Well, I’m twenty-eight posts into this sucker and I have to admit… I’m wavering; coming up with one hundred reasons to embrace life over death is proving more difficult than I ever would have imagined.
This is a job for someone who frolics with unicorns in their dreams and spins metaphorical rainbows everywhere they go, not a forty-something, broken-down bellman turned hack writer/blogger.
But here we are. So here we go.
#72: Facing A Snowstorm Alone.
Yes, this one is decidedly Canadian, but no, I haven’t buckled under the pressure. Ride this storm out with me, won’t you? Though being with me goes against the grain of this entry… Aw the hell with it. Here we go…
I reside a mere ten minutes away from the hotel where I (mostly) live and work (sometimes) at and so walking makes more sense than firing up the ole mini-van and trying to find a parking space four days a week. (I work eleven-hour days and get three days off a week. But you didn’t really need to know that, did you? #UselessInfo)
For five months of the year I am forced to impersonate an Arctic explorer who must brave the howling winds, icy temperatures and drifts of white precipitation in order to reach an outpost where thousands of travelers congregate to eat, drink, smoke weed (It’s legal! Thanks, Justin!) and do hookers named Mary.
I am a shift worker (who can sometimes be shifty) and so there are winter mornings where I must head out the door at 5:30 am, when the night still holds sway over Niagara Falls and the daylight’s approach can barely be perceived.
In other words, it’s quiet, devoid of life, and creepy.
But the emptiness holds a specific form of beauty.
I get to make fresh footprints on my lawn, my driveway and the frozen flower beds of any neighbors that piss me off. (The trick is to really crunch your boots down and snap the buds just below the surface.) I can close my eyes (briefly, you never know who else is out there) and really hear the winter wind in all its glory. The icy temps push me to move faster than I would normally and leave me feeling invigorated. Until I go numb.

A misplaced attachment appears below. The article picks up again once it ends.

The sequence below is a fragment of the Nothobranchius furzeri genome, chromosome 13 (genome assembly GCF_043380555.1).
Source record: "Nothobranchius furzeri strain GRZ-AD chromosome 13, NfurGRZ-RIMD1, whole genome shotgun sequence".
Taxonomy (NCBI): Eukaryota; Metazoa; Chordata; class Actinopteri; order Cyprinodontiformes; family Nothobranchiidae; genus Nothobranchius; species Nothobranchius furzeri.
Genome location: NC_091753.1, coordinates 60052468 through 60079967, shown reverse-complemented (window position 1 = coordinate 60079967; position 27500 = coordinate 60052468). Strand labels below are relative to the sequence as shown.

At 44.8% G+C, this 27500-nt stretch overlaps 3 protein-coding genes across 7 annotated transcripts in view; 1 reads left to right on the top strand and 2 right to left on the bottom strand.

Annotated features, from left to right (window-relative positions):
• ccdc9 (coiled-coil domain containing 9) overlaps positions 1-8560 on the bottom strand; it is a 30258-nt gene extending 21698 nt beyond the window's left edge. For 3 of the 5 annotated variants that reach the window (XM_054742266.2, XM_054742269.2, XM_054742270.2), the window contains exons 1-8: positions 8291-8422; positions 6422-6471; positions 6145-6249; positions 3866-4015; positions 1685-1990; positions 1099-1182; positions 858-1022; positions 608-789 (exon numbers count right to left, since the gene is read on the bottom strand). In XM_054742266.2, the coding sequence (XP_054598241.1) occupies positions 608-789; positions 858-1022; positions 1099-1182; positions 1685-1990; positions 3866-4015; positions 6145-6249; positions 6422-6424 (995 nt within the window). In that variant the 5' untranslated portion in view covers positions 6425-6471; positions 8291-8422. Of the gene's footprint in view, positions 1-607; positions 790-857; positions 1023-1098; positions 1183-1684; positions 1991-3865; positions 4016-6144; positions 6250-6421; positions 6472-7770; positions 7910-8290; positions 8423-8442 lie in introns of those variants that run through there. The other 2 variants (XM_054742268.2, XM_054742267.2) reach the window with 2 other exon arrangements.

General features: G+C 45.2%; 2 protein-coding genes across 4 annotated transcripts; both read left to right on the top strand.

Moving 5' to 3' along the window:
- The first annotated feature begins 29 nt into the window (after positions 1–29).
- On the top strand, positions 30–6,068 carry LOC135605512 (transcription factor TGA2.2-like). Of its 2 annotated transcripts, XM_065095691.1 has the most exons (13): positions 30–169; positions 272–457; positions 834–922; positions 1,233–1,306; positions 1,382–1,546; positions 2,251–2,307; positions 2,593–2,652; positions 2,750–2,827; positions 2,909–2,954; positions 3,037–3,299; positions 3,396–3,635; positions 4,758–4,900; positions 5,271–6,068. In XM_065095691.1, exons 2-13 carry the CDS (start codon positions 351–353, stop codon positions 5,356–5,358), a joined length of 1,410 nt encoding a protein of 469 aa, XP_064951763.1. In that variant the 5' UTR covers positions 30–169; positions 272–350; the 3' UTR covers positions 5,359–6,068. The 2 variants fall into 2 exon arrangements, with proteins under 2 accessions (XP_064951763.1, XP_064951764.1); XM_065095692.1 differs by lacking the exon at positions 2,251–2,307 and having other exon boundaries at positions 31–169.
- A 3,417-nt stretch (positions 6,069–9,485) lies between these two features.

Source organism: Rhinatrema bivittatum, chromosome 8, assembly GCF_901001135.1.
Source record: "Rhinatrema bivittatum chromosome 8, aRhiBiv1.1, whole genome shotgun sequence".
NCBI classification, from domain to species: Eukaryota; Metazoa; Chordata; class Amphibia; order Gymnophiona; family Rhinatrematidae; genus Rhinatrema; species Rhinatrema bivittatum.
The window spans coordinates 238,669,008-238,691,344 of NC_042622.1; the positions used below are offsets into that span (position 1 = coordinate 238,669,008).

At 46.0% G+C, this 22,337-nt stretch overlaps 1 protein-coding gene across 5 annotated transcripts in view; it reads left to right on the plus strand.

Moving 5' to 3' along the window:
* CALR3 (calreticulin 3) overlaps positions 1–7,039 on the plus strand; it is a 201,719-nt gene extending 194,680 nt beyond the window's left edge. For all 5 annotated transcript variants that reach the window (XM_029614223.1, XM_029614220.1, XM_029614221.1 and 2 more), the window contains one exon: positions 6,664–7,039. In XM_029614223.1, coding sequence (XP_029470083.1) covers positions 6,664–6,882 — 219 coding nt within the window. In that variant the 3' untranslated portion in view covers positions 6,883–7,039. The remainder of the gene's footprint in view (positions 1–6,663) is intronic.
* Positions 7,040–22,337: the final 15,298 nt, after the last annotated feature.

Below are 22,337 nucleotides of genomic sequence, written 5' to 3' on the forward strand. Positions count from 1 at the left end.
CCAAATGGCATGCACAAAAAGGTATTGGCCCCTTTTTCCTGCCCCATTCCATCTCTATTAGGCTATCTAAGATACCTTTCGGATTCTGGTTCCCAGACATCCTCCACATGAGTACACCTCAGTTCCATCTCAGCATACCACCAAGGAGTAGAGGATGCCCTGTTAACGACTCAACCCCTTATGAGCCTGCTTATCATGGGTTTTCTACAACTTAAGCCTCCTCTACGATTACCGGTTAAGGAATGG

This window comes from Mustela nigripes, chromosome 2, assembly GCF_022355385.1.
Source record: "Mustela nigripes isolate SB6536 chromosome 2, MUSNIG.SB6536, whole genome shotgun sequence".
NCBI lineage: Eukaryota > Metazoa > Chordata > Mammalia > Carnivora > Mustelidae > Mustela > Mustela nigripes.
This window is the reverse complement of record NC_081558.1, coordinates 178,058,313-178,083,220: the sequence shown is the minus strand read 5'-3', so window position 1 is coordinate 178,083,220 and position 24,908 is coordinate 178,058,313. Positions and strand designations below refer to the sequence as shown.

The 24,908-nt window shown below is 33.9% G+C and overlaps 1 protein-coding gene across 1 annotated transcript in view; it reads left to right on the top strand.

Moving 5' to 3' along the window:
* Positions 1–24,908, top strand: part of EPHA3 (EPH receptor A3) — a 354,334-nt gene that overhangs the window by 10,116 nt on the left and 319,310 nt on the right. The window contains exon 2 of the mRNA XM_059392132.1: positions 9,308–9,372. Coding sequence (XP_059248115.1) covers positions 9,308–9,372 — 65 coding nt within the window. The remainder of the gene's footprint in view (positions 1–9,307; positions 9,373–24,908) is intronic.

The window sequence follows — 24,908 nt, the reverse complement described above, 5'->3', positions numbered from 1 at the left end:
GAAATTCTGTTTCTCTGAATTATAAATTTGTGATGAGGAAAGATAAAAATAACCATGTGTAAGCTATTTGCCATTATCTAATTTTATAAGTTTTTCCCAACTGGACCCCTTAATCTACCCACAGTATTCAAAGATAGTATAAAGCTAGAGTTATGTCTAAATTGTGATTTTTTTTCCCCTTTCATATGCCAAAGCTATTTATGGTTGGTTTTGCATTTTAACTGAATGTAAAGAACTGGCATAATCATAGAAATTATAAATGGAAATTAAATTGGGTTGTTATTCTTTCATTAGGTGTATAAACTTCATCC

I am alone with my thoughts as the storm, the ultimate sign of a planet’s life-force, rages.
As a bellman I have been privileged to have met an incalculable number of people from all corners of the globe. One such individual was a veteran of the Second World War who found similar contentment in the wintry quiet.
“I just got back from overseas. I was still in my uniform and I took the bus across the border to Niagara Falls in the dead of winter. I made my way to the base of the Falls and I just stood there with my body getting colder by the minute as the mist coated me. There was absolutely no one else around, which I needed after being surrounded by so many people and so much… (his voice just trailed off as he struggled in vain to find the right words) It was something I’ll never forget.”
I certainly never did.
See you in the lobby, friends…